Arts program for disabled to get Legacy money This week, the first arts program funded with money from Minnesota's so-called Legacy amendment was announced. It came from a small Minneapolis non-profit organization which unveiled a plan to make arts programming more available to people with disabilities.8:25 a.m.
National Public Radio Stories
Greener Houston Grapples With Diversity And Sprawl
The city of Houston faces two main challenges as it grows: protecting its environment and preserving its character. Local politicians are trying new approaches to solving those issues. A series of reports explores how their efforts are faring.
Exploring A Moon By Boat
Scientists are designing a "lake lander" that would set sail on one of Saturn's moons. Titan is the only place in our solar system other than Earth known to have bodies of liquid on its surface, making this the first spaceship that lives up to the name.
Wizard Wannabes: 'Potter' Park To Open In Spring
"Harry Potter and the Forbidden Journey" isn't a new J.K. Rowling book or film. It's a ride — or, rather, it will be when the "Wizarding World of Harry Potter," a section of Universal's Islands of Adventure theme park, opens in Orlando, Fla., next spring.
In Kenya, Tea Auction Steeped In Tradition, Gentility
Kenya exports more black tea than any country in the world. By tradition, East African tea sells at auction in the port city of Mombasa, where traders and brokers come together at the Mombasa Tea Auction and, ever so politely, move an enormous amount of black tea around the world.
U.S. Official Clashes With U.N. Over Afghan Poll Fraud
American diplomat Peter Galbraith and Kai Eide, the top U.N. official in Afghanistan, are at odds over how to respond to the massive vote-rigging that allegedly took place in the presidential election. Galbraith wants a fuller recount of the ballots, but Eid prefers a more backroom approach. The inability to narrow their differences led to Galbraith's departure from Kabul last weekend.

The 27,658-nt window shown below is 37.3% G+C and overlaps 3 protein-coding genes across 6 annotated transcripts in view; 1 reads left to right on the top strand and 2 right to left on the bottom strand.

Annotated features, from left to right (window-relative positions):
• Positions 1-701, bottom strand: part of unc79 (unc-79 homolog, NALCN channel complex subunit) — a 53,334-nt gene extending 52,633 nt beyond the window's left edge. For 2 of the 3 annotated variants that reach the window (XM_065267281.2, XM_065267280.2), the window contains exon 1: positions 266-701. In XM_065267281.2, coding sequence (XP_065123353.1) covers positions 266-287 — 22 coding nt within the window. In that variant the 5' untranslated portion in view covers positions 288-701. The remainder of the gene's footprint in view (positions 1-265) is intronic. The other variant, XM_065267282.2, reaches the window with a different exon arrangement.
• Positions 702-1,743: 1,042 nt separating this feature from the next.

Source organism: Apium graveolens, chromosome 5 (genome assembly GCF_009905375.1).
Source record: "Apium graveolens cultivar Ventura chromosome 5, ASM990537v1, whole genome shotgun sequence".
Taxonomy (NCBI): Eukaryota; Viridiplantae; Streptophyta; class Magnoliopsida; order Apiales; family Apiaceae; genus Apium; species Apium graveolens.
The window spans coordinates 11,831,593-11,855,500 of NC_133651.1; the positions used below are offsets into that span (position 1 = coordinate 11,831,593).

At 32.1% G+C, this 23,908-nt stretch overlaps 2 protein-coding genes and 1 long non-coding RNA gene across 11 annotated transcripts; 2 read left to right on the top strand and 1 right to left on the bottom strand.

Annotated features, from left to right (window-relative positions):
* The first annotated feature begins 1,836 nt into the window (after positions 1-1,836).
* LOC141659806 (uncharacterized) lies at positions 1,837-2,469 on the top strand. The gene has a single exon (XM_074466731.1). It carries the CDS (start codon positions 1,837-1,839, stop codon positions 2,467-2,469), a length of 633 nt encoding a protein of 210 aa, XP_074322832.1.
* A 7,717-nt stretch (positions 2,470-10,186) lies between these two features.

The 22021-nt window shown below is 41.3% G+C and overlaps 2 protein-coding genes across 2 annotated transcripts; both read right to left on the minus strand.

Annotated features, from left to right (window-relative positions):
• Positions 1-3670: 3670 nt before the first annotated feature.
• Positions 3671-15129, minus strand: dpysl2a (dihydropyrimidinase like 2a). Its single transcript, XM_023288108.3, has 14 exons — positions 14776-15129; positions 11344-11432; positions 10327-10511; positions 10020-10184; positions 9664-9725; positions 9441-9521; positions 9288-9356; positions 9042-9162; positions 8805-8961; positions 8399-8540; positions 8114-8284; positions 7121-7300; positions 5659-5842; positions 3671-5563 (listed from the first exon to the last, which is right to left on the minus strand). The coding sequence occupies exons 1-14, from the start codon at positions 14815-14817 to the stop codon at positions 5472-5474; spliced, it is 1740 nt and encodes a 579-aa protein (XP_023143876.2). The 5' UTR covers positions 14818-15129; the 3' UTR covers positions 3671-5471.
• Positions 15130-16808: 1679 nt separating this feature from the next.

Recession Hits Italy's Chair-Manufacturing Center
Italy's Prime Minister Silvio Berlusconi says his country has avoided the global downturn and its economy's future is rosy. But in northeast Italy's Manzano — the self-proclaimed chair capital of the world — hundreds of small and medium-sized, family-owned companies are closing.
1 Year Later, How's The Financial System Overhaul?
A year ago, Congress approved hundreds of billions of taxpayer dollars to prop up some of the nation's mightiest financial institutions — and lawmakers vowed to revamp a regulatory system they said had failed. But no such overhaul has occurred.
Mideast Discord Thwarts A Palestinian Love Story
They are engaged — Amani from the Gaza Strip and Basheer of the occupied West Bank. But even though they are both of the same religion and the same nationality, they cannot get married. She needs government approval to move, and she's been waiting for years.
Dead Al-Qaida Suspect Tied To Somali Youths In U.S.
Earlier this week, U.S. Special Forces killed a man U.S. intelligence said was the link between an Islamic militia in Somalia and al-Qaida in Pakistan. But he also had a connection to the U.S. that has not been reported: He was a senior instructor for new al-Shabab recruits, including a handful of young Somali-Americans from Minneapolis.